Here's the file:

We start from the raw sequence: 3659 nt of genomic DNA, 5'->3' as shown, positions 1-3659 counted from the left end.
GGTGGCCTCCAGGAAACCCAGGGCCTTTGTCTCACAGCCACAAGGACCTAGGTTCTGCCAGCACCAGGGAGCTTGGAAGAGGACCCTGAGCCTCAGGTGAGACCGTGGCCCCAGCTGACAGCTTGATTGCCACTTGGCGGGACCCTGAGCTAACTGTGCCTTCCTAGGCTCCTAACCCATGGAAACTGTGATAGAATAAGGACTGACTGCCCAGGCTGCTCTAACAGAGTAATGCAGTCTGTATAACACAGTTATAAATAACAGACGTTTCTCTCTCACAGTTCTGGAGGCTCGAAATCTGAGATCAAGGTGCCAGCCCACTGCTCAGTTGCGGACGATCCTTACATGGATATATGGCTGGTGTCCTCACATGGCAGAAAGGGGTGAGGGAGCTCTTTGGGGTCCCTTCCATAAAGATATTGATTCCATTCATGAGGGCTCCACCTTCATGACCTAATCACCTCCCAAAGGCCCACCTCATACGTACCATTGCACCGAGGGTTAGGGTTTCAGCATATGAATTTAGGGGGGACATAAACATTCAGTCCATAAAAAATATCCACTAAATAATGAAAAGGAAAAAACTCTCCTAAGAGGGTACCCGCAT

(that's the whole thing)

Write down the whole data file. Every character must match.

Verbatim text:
We start from the raw sequence: 3659 nt of genomic DNA, 5'->3' as shown, positions 1-3659 counted from the left end.
GGTGGCCTCCAGGAAACCCAGGGCCTTTGTCTCACAGCCACAAGGACCTAGGTTCTGCCAGCACCAGGGAGCTTGGAAGAGGACCCTGAGCCTCAGGTGAGACCGTGGCCCCAGCTGACAGCTTGATTGCCACTTGGCGGGACCCTGAGCTAACTGTGCCTTCCTAGGCTCCTAACCCATGGAAACTGTGATAGAATAAGGACTGACTGCCCAGGCTGCTCTAACAGAGTAATGCAGTCTGTATAACACAGTTATAAATAACAGACGTTTCTCTCTCACAGTTCTGGAGGCTCGAAATCTGAGATCAAGGTGCCAGCCCACTGCTCAGTTGCGGACGATCCTTACATGGATATATGGCTGGTGTCCTCACATGGCAGAAAGGGGTGAGGGAGCTCTTTGGGGTCCCTTCCATAAAGATATTGATTCCATTCATGAGGGCTCCACCTTCATGACCTAATCACCTCCCAAAGGCCCACCTCATACGTACCATTGCACCGAGGGTTAGGGTTTCAGCATATGAATTTAGGGGGGACATAAACATTCAGTCCATAAAAAATATCCACTAAATAATGAAAAGGAAAAAACTCTCCTAAGAGGGTACCCGCAT